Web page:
Wherever you’re holidaying this year, be it a stay-cation or fortnight in Spain, there is the ever present threat of insect bites, pollen reactions and sunburn.

Our warm humid British summers create the ideal conditions for midges, mosquitoes, horse files, sand flies and ticks to thrive. Their bites can be painful (sometimes feeling as if a sharp needle has jabbed you) and can result in an itchy painful rash.

Some ticks carry Lyme’s Disease, an often mis-diagnosed condition that may not develop until several weeks after the initial bite. Lyme’s disease is characterised by a bull’s-eye shaped rash around the bite, flu-like symptoms, joint pains, severe fatigue and difficulties with concentration and memory.

There are a range of natural remedies to prevent and deter insect bites with anecdotal evidence supporting their effectiveness Many people swear by supplements of high dose vitamin B1 before travelling to mosquito ridden areas – the vitamin is said to alter the smell of sweat and repel the insects.

Others claim garlic does a similar job - though you may well repel your travelling companions at the same time.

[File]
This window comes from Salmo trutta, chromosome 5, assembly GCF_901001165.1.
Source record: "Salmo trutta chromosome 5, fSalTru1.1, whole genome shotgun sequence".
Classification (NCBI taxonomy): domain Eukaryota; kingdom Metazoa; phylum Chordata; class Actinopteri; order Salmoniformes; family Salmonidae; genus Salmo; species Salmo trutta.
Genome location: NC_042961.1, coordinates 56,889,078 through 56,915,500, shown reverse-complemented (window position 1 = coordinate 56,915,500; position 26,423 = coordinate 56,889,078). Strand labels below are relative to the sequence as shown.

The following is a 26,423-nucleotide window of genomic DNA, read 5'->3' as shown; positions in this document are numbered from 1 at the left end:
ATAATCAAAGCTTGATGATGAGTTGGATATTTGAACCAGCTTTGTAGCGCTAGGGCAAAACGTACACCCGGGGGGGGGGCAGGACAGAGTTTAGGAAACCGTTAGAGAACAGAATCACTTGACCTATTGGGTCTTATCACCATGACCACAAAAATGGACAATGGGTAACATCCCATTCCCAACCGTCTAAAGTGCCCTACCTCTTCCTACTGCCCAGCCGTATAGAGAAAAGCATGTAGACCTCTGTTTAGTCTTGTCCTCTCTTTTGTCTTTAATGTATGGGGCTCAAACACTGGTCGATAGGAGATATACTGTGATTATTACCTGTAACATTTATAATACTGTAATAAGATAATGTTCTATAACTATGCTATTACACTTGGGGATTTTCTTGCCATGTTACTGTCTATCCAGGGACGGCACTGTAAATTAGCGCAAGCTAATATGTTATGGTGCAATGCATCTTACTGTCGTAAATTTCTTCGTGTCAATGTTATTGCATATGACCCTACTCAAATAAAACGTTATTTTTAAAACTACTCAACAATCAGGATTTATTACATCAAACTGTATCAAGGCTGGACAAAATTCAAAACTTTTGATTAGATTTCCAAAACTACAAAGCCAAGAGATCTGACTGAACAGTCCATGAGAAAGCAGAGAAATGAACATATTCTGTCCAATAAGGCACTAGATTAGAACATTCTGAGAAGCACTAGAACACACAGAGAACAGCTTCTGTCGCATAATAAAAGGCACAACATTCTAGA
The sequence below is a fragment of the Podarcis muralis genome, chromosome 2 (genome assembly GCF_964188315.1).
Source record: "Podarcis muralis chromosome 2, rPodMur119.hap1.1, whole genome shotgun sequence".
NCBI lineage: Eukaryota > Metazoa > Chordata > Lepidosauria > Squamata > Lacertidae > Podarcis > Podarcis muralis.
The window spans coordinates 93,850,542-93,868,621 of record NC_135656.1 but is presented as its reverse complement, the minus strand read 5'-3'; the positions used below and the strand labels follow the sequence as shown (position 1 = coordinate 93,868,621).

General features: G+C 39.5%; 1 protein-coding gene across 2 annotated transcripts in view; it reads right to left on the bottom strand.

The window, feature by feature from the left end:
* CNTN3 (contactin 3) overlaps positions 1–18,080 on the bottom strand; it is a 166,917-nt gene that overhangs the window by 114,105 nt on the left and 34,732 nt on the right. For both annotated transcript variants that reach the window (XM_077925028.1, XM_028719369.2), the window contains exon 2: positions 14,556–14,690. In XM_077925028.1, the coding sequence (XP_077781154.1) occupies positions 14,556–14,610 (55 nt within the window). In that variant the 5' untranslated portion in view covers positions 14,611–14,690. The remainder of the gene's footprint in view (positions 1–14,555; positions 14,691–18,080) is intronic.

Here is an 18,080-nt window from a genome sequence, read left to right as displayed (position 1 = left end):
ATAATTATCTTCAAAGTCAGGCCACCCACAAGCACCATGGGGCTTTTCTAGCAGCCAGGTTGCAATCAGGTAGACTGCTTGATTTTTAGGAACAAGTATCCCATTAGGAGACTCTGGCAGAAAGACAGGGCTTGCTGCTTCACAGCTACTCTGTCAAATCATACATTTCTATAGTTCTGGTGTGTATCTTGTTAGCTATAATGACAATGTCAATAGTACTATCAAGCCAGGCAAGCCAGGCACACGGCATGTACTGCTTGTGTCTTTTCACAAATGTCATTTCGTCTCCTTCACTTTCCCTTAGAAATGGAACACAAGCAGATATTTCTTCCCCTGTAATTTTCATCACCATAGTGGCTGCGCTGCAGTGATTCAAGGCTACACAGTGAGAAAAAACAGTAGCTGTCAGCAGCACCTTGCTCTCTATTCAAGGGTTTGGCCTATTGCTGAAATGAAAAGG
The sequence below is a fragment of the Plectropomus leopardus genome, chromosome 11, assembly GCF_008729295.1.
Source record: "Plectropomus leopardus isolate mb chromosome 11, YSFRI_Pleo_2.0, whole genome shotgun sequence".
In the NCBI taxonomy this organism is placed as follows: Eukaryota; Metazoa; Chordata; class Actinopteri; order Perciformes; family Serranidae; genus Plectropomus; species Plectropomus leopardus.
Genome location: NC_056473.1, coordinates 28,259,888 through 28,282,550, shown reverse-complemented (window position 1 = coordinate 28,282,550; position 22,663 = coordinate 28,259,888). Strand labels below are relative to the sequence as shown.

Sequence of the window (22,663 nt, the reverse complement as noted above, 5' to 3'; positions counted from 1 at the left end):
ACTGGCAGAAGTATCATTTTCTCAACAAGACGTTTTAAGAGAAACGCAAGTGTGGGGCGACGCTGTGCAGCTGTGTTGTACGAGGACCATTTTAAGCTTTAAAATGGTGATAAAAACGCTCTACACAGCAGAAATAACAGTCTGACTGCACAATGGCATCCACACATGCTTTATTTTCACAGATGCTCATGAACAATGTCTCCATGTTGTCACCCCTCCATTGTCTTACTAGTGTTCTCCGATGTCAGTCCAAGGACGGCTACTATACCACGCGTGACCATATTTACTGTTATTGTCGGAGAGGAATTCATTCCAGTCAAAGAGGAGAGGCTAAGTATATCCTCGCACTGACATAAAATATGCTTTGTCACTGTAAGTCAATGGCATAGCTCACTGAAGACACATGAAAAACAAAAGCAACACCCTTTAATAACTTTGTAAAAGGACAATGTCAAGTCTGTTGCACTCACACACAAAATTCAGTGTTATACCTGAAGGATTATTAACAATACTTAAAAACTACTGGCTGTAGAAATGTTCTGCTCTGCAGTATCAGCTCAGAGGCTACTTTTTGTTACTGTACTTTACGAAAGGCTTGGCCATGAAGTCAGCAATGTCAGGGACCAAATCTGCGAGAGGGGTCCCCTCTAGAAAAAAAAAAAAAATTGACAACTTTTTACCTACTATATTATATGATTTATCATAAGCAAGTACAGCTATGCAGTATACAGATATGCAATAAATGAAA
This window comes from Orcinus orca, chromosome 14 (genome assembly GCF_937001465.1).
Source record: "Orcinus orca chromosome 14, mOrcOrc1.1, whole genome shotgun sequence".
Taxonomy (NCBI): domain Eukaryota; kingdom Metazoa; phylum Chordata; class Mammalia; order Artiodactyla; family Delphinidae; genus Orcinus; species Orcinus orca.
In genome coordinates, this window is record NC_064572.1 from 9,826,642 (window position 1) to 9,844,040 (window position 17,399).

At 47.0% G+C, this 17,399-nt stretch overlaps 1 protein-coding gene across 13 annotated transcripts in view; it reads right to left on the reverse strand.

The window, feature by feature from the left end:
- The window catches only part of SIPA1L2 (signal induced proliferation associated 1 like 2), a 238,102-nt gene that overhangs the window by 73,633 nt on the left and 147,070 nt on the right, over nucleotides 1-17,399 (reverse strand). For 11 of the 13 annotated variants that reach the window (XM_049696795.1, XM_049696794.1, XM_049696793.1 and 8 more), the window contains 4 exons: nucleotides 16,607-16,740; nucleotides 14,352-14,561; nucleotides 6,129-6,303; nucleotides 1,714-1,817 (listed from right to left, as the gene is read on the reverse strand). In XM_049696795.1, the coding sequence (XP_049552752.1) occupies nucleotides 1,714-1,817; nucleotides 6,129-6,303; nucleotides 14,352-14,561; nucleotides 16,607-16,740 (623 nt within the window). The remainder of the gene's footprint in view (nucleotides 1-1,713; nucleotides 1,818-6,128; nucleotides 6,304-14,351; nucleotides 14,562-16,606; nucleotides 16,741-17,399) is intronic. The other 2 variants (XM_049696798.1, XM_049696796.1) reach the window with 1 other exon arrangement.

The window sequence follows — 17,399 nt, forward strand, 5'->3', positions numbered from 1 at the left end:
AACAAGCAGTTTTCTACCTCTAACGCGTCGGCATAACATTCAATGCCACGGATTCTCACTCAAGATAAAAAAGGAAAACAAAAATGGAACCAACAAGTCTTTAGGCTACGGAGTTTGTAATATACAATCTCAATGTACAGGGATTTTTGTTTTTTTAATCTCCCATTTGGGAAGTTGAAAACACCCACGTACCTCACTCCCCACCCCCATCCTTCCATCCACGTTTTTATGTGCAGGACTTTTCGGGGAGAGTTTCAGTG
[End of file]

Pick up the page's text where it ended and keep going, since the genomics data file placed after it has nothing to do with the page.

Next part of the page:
Once you have been bitten, immune cells in your skin release histamine, which contributes to the swelling and itchy rashes. Hayfever symptoms are also a result of histamine release, this time in response to stimulation of the immune system by pollen and dust.

Natural anti-histamine products include nettle tea, vitamin C, apples, onions and cherries. Nettle tea can be drunk several times a day and the teabags used as soothing eye pads for itchy swollen eyes. With vitamin C supplementation, there is a form of vitamin C called ‘Ester C’ which has been shown to be better absorbed and retained in the system for longer than regular ascorbic acid. Taking 2-3 500mg doses of Ester C over the course of the day is an effective way to keep your system topped up with the nutrient. We are unable to store vitamin C for very long in the body as it is water soluble and excreted easily so regular doses are helpful. Do check for any contraindications with medications before supplementing with vitamins or herbal products – your local health food store staff will be able to help with this.

Apples, onions and cherries are rich sources of an antioxidant nutrient called quercetin. This works alongside vitamin C offering anti-histamine protection and you may even find it included in some vitamin C supplements. The cherry season is upon us so including these foods on a daily basis can be helpful in fighting hayfever and reducing histamine reactions.

And last but not least, should you get caught in the sun with no sunblock and end sunburned, cut a leaf from an aloe vera plant and squeeze the gel directly onto the skin. Aloe has wonderful soothing and healing benefits for skin and the leaf can be wrapped and kept in the fridge for several days.

- Sally Duffin is a nutritional therapist and writer based in Holgate, York